Project 4 - Sea Ice and Carbon Cycle Feedbacks

This project investigates drivers of variability in the cycles of sea ice growth and decay, and Southern Ocean CO2 uptake and release, in order to assess the resulting feedbacks on oceans, ice shelves, ecosystems, and carbon budgets

Why this research project, and what do we plan to do?

New understanding is needed to explain present-day trends and predict long-term change in sea ice and ocean CO2 exchange change in a +2°C (Paris Agreement) or warmer, world.

Research Questions

  1. What are the drivers of sea ice variability and changes in Southern Ocean CO2uptake?
  2. Are they related?
  3. What are the consequences?

Research Activities

  • explore spatio-temporal variability in sea ice characteristics (e.g. thickness, area, persistence)
  • quantify processes that control break-up and advection of sea ice
  • investigate the role of polynyas in sea ice dynamics
  • assess the role of platelet sea ice as a key habitat and source of primary productivity for marine ecosystems
  • consider how physical (e.g. wind stress, temperature, sea ice and deep-water formation) and biological (e.g. phytoplankton blooms) drivers contribute to Southern Ocean CO2 uptake
  • explore linkages between sea ice, fast ice, the Ross Ice shelf, and implications for Antarctic ice sheet mass balance

The project focuses on the Ross Sea region, with particular attention to the Ross Sea and Terra Nova Bay polynyas. However, analysis of change and variability in sea ice and the carbon cycle on larger scales and connections to atmospheric circulation will involve climate processes across the whole of the Southern Ocean and much of the Southern Hemisphere. Past, present, and future change will be investigated using a combination of paleoclimate proxies, modern observations, remote sensing, and empirical and process modelling.

Meet the Project 4 Researchers

Objective 1: Seasonal to Interdecadal Variability of Sea Ice in the Ross Sea

Objective Leader: James Renwick

Goal: To understand large-scale influences on the seasonality and interdecadal variability of sea ice in the Ross Sea.

Hypotheses

  1. Sea ice concentration and extent over the Ross Sea is controlled on large scales by atmospheric variability (katabatic winds, the SAM, ENSO and Zonal Wave three) and ocean characteristics (freshening, stratification). This is being tested via analysis of reanalysis output and satellite estimates of sea ice concentration, combined with sea ice modelling experiments.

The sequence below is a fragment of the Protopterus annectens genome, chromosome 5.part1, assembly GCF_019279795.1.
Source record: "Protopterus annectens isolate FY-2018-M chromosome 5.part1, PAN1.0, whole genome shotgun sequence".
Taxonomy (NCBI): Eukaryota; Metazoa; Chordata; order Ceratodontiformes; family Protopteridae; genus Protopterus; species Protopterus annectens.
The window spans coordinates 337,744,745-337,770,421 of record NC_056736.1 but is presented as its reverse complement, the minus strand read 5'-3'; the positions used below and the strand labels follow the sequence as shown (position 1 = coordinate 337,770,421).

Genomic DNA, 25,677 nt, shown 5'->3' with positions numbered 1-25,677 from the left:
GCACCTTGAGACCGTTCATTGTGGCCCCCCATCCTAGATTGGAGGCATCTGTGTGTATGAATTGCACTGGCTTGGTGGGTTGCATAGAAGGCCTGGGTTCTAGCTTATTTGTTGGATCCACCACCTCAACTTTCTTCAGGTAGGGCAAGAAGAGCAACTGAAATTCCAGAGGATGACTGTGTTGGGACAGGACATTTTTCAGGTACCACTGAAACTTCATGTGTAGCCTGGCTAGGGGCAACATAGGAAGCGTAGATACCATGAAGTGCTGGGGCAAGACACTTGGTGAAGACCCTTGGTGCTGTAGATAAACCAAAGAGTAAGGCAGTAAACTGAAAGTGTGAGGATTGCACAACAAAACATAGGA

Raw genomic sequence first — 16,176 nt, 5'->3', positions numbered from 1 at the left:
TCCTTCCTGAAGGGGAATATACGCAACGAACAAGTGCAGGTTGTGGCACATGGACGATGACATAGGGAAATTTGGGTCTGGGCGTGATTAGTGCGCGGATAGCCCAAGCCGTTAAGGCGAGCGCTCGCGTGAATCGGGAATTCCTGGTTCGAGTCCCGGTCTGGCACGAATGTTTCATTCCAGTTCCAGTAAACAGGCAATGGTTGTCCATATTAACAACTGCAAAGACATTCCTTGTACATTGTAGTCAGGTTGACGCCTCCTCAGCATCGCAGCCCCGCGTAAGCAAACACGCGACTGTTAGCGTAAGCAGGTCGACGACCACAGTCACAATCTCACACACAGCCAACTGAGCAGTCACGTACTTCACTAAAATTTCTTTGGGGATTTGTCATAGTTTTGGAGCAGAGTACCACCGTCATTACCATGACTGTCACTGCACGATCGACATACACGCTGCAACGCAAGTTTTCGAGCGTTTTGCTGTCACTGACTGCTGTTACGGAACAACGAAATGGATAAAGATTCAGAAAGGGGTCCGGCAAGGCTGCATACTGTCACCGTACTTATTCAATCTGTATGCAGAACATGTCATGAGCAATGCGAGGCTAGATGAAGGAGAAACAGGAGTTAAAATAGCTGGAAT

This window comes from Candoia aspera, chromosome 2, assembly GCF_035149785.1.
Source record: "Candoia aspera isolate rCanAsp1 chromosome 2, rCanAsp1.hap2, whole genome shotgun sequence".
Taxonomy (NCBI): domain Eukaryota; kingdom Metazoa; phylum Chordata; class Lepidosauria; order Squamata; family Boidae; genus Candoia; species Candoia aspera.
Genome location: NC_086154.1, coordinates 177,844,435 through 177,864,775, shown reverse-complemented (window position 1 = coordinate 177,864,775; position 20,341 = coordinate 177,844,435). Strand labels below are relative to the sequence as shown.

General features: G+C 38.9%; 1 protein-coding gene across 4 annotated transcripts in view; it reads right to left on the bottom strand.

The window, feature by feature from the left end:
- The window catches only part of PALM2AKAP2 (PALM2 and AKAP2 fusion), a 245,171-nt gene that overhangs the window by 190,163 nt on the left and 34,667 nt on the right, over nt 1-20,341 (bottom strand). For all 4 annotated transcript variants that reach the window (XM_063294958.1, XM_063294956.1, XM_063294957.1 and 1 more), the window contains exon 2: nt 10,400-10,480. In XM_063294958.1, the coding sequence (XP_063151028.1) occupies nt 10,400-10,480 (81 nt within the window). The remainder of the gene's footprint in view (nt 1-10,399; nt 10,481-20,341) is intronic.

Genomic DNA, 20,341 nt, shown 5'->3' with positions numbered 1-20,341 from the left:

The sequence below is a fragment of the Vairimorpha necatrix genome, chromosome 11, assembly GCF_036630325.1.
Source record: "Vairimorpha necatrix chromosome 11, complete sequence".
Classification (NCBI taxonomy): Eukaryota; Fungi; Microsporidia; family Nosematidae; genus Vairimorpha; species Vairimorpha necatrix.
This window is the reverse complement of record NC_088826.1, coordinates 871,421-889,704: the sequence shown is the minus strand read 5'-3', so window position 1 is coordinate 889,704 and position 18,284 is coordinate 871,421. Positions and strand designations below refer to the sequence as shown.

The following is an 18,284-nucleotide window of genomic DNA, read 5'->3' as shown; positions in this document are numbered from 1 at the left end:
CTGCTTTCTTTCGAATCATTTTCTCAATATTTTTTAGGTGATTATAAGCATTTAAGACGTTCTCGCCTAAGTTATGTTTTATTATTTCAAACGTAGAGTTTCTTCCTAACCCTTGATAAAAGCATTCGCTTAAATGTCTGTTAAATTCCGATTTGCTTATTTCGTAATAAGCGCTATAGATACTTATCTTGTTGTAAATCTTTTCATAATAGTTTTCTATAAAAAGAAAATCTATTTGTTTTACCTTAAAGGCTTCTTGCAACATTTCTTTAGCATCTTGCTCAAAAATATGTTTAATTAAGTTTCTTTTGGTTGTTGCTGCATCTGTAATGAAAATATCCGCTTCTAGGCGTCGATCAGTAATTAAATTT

2. Sea ice concentration over the Ross Sea is controlled on small scales by polynya-related energy fluxes and air-sea coupling. This is being tested via a combination of field observing campaigns and analysis of high-resolution (1km scale) satellite imagery.
Objective 1

Figure: Example extremes of the sea ice seasonal cycle, from 2008/2009. Source: National Snow and Ice Data Center, https://nsidc.org/

Objective 2: Interannual Variability of CO2 Uptake in the Southern Ocean

Objective Leader: Jocelyn Turnbull

Goal: To attribute recent changes in the Southern Ocean carbon sink to atmospheric, biological and oceanic processes, and add significantly to existing sparse and seasonally-biased data.

Hypotheses:

  1. The rate of upwelling of old, deep waters governs the overall rate of CO2 uptake. This is being tested through observations of 14CO2 and other trace gases over the Southern Ocean combined with dynamical process modelling.
  2. Increasing freshwater fluxes from glacial melt will enhance primary productivity and contribute to increased seasonal amplitude of CO2 uptake and release, and ultimately more carbon export to the deep ocean. This is being tested through plankton ecosystem modelling and comparison to paleoclimate evidence from past warm intervals.
Objective2 R Lord

Objective 3: Polynya Processes

Objective Leader: Wolfgang Rack

Goal: To quantify sea ice volume and its temporal and spatial variations, and improve understanding of the processes shaping the ice conditions in and around the polynyas (sea ice production areas).

Hypothesis:

  1. The interplay between the Ross Sea Polynya and the Terra Nova Bay Polynya manifests itself in the structure of the deformational ice zone in between. This is being tested by satellite data fusion and downscaling techniques combined with airborne measurements of ice thickness, ocean currents and wind conditions.
  2. Feedback loops between ocean-atmosphere heat fluxes and offshore winds are wind-regime dependent, influencing variability in the production of dense water masses. This is being tested by a snapshot of Electromagnetic (EM) Bird sea ice thickness and oceanographic data in combination with high-resolution satellite data.
Objective 31

Figure: Satellite image of Ross Sea, McMurdo Sound, and Terra Nova Bay Polynyas. The purple line indicated the ice shelf edge.

Objective 4: Platelet Ice as a Habitat

Objective Leader: Natalie Robinson

Goal: To quantify the spatial variability of key physical parameters influencing the distribution and structure of sub-ice platelet layers, and their role as a habitat.

Hypotheses:

  1. Platelet ice plays a critical role in supporting the ecosystem of McMurdo Sound and the wider Ross Sea, by providing a substrate for algae and a habitat for organisms. This is being tested through in-situ observing combined with biogeochemical modelling
  2. Spatial and temporal variability in the physical environment associated with sub-ice platelet layers is correlated with biomass variability over a range of scales in space and time. This is being tested through new in-situ observing combined with biogeochemical modelling.
Objective 4 Platelet ice R Lord Large